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Lunar: Dragon Song
game: Lunar: Dragon Song
posted by: George Holomshek
publisher: Ubisoft
developer: Japan Art Media
ESRB rating: RP (Rating Pending)
date posted: 12:00 AM Thu Jul 21st, 2005
last revision: 12:00 AM Thu Jul 21st, 2005

Click to read.Back in the days of the Sega CD, developer Game Arts attempted to create a grand RPG of its own to set itself alongside Squaresoft and Enix.  Their weapon was Lunar: The Silver Star.  While it obviously never knocked Final Fantasy off its pedestal, it still managed to garner an army of followers.  However, after only one sequel on the Sega CD - Lunar: Eternal Blue - nothing appeared from the series but remakes on other platforms.  Now, Lunar fans rejoice!  After ten years without an original title, Japan Art Media, under the direction of Game Arts, will be giving the Nintendo DS its first official fantasy RPG, entitled Lunar: Dragon Song.

Taking place one thousand years before the events of Silver Star, the world of Lunar, under the protection of its goddess-creator Althena, is enjoying peaceful times.  Also enjoying this peace is the game's main protagonist, Jian, and his friends Gabryel, Lucia, Flora, and Rufus.  Unfortunately, the peace does not last, and powerful demons begin to invade Lunar, and, while things start out straightforward enough, it becomes clear that Jian's adventure will quickly become more important than anyone could have imagined.  It is up to Jian and his friends to unravel the mysterious plot against Althena.  They alone have the power to stop the invading evil and save a goddess.

Something veteran Lunar players will notice is the new graphical approach used in Dragon Song.  Instead of the more exaggerated art style used in previous games, characters will now have a more proportioned and realistic figure.  However, in classic Lunar style, the story will still be progressed via wonderfully hand-drawn anime-style cutscenes.  The player's view of the overworld has also changed.  Instead of the 2D, top-down view used in previous titles, the view is now slightly slanted and viewed at an angle, much like in Chrono Trigger.  Battle is also no longer viewed from the side but from a more behind-the-back perspective.  This new view also helps make use of the DS's dual screens by allowing for better special effects and more impressive monsters.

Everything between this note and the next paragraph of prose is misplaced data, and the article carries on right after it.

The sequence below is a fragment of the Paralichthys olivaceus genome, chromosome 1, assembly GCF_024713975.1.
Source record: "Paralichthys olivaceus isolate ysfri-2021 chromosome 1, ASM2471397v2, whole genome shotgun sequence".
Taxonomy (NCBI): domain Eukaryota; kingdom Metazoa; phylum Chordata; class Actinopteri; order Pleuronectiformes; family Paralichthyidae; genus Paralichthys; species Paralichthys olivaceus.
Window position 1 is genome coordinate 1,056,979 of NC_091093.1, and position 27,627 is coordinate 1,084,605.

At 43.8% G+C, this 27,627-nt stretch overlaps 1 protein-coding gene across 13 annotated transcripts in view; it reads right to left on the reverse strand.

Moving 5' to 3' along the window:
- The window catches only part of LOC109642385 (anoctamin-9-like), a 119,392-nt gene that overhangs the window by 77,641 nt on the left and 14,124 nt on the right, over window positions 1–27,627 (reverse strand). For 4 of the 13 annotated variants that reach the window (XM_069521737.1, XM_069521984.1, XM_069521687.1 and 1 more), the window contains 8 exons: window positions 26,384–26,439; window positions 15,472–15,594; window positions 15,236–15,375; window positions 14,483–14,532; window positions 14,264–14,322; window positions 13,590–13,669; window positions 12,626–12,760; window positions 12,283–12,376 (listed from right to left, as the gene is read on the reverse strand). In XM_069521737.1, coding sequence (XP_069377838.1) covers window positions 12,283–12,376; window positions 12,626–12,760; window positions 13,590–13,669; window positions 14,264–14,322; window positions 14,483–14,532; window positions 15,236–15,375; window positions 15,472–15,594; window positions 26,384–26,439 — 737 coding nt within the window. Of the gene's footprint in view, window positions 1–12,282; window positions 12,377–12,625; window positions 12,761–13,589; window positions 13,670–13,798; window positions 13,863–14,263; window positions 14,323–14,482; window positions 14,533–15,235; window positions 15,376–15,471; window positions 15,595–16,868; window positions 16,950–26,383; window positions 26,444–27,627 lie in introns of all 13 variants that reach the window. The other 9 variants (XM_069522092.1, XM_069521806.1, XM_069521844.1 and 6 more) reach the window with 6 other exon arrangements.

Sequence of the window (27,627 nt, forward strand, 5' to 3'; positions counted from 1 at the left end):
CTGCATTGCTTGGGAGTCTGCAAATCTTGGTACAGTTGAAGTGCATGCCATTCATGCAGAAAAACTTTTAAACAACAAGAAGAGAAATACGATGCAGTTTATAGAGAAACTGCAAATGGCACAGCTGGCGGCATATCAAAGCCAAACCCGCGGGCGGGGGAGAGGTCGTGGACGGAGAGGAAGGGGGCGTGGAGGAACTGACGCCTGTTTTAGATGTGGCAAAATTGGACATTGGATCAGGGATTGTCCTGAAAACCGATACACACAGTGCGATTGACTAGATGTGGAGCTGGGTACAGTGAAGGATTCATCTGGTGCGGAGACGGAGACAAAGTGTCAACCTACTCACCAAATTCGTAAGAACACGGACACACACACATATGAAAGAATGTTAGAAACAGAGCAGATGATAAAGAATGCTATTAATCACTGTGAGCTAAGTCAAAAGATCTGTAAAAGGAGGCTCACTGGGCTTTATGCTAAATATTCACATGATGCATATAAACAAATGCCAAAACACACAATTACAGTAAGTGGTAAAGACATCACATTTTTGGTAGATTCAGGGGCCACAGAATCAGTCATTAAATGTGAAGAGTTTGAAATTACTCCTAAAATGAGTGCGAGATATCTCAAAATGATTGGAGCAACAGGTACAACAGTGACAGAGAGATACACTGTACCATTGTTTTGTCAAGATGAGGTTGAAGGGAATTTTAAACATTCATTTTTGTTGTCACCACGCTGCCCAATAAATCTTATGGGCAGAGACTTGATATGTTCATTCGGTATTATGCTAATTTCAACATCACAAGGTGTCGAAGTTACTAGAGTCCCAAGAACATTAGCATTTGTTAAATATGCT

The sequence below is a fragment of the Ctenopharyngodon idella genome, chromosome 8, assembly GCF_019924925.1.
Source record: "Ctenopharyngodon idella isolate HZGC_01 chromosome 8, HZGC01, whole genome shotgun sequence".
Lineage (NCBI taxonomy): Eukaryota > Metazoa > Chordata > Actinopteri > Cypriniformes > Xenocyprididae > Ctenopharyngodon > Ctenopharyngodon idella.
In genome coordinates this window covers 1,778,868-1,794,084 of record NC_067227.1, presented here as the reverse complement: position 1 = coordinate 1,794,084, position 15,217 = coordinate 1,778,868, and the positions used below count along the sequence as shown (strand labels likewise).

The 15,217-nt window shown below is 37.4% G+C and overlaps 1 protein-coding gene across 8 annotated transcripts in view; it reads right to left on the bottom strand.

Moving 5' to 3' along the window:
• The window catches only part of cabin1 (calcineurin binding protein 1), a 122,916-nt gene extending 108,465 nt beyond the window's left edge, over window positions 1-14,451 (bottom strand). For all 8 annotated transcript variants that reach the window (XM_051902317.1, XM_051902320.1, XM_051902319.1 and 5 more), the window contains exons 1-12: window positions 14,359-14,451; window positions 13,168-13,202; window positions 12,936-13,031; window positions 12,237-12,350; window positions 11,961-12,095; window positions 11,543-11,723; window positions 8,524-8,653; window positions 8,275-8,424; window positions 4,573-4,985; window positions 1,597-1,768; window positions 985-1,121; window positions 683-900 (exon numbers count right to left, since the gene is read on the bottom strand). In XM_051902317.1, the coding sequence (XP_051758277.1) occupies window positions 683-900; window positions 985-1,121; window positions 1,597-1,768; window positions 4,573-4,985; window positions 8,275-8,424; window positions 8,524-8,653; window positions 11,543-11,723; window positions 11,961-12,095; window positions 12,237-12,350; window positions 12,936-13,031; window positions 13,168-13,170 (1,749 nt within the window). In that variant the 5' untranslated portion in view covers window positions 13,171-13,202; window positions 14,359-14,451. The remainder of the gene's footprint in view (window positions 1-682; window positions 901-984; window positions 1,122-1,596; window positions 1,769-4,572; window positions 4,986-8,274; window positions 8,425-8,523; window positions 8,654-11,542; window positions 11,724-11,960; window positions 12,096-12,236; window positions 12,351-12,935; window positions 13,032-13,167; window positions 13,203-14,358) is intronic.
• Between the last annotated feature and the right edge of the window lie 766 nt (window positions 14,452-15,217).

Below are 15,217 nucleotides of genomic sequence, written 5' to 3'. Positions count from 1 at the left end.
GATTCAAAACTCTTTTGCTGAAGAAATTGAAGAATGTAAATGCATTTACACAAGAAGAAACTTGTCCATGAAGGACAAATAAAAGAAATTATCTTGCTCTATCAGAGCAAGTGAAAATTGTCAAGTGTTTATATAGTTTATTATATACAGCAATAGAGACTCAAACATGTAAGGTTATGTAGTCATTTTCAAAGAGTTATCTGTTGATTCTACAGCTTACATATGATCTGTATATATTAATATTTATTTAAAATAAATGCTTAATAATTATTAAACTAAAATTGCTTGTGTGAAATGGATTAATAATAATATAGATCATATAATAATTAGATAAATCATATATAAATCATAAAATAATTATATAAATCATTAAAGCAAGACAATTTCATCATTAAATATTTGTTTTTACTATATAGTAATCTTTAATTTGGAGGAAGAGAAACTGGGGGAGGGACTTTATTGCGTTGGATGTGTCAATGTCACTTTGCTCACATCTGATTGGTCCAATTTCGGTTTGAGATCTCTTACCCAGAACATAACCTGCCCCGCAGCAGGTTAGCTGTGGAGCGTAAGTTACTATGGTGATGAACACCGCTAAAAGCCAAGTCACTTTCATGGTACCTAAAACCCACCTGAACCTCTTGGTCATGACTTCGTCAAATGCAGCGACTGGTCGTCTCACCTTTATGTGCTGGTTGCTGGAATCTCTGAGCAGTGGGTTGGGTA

Several new twists have also been thrown into the gameplay, starting with the new Light & Dark? system.  This new system requires the player to transform creatures of Darkness into creatures of Light in order to defeat them.  Exactly how this is accomplished hasn't been revealed yet, however.  In addition to new weapons, there are Battle Cards, which can be found throughout Jian's adventure.  These cards can be used to power up members of your party and give them a little extra umph? in battle.  Other features include using the touch screen for management purposes, as well as using the DS's built in microphone to issue commands in certain situations.  Also, using the unit's wireless capabilities, players can challenge each other in the coliseum mode using the Battle Cards they have collected.  And while this game may not make complete use of the DS's touch screen, I don't find that to be anything to complain about.  I would rather have a smooth playing game than one that feels like it has a forced control system.  Not every DS game has to be defined by its interface.

Set for release this September, Lunar: Dragon Song is definitely a game to look forward to.  Classic Lunar fans and RPG fans alike, get ready to enjoy the first true fantasy RPG on the DS.  And, with the way this game looks to be shaping up, hopefully it is but the tip of the iceberg for Nintendo's handheld.

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